Sometimes a tenant is charged a fee by the landlord that the tenant does not agree with. In this article, you will find out how you should handle these kinds of charges and how to dispute a charge.
What kind of fees could it be?
The fees the landlord decides to charge can come in many forms throughout the tenancy period. Often the charges can be for damages or other fees when moving out of the tenancy, or maybe you are being charged for additional services. Landlords will often charge you, because they either believe they have the right to do so, but some landlords may also exploit their tenant, because of their lack of knowledge about their rights.
If there is some kind of damage in your apartment but you do not believe that you are legally obligated to pay for the repair, you would usually object to the fee by explaining to the landlord why you do not believe you are required to pay. However, this is only possible if you know what rights you have as a tenant.
When disputing a fee, there are several options. In the following, we will go through your options when dealing with a fee that you consider unreasonable.
Before you can understand your rights as a tenant, you should pay close attention to what is written in your lease. In your lease you will often find an answer to who is responsible for certain repairs. This is often found in section 11 of the lease.
You should be aware that just because something is included in your lease does not make it legal. If you are uncertain about the content of your lease, you can submit it for a free check by following the link below.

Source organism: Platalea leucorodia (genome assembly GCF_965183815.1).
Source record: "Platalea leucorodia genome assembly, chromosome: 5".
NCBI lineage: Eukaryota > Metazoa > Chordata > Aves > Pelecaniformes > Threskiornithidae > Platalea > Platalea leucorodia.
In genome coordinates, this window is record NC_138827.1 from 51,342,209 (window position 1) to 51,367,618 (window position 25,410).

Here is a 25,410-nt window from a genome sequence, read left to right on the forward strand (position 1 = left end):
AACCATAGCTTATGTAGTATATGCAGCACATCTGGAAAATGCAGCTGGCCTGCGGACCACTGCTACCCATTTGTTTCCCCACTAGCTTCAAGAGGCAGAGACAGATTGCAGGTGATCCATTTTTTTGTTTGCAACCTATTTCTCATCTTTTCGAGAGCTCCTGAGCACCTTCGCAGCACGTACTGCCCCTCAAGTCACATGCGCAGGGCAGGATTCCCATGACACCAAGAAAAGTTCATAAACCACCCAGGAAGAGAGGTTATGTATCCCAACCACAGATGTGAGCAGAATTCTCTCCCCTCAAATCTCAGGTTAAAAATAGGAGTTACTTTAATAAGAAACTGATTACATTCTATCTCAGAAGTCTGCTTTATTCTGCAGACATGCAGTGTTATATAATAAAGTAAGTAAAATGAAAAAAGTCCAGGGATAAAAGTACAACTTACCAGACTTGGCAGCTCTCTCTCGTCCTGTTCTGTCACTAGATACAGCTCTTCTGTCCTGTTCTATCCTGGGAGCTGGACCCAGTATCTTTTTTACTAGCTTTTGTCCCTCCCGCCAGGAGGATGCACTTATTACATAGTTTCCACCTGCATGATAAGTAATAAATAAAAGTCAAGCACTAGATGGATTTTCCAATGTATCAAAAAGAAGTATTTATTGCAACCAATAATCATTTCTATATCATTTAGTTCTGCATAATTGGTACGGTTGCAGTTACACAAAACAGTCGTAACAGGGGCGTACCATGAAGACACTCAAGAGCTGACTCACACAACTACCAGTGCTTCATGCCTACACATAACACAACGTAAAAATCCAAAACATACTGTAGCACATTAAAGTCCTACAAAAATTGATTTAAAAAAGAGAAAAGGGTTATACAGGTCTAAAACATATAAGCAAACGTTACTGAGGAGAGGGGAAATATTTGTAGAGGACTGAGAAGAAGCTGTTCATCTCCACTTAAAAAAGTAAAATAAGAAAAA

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Contact your landlord
If you disagree with a fee the landlord is charging, the first thing you should do is contact your landlord. We always recommend that you always communicate with your landlord in writing. When you write to your landlord, instead of using verbal communication, you will have proof of the objection and any promises made.
You should make your landlord aware of your reason for objecting to the claims, what you do not agree with and anything you may agree with.
If you are charged for something that you know is illegal or maybe you are not responsible for through your lease, you should refer to the law or your lease. We always recommend that you try to keep the discussion as civil as possible.
It can be very different from landlord to landlord how they react to disputes.
If your landlord disagrees with your objection and refuses to cooperate, a mediator can be helpful in terms of resolving the issue outside of the court. A court case can be a lengthy, costly and time-consuming process, which is why we in DIGURA always try to solve the problem outside the court. We often experience that this is the best solution for both parties.
The Danish Rent Committee and the Housing Court
If the charges cannot be solved by a settlement, then it will often lead to a case ending up before the Danish Rent Committee or the Housing Court.
Generally, you would first have to send a written complaint to the Danish Rent Committee. The jurisdiction of the Danish Rent Committee is limited and so the issues and course of action should be assessed on a case to case basis. If the Danish Rent Committee cannot pursue the case the claim should be brought before the Housing Court.
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Get legal advice and avoid being deceived
The above should be used as a general guide. We always recommend that you contact us to ensure that you get proper legal advice that is relevant for your specific case.
Let us help you
At DIGURA we are always available and easy to reach, you have your own legal advisor, and best of all, you only pay if we win your case. Therefore, it is risk-free for you to get help from us.
If you are unsure about your claim you can get your case assessed for free. You will receive a reply within 24 hours.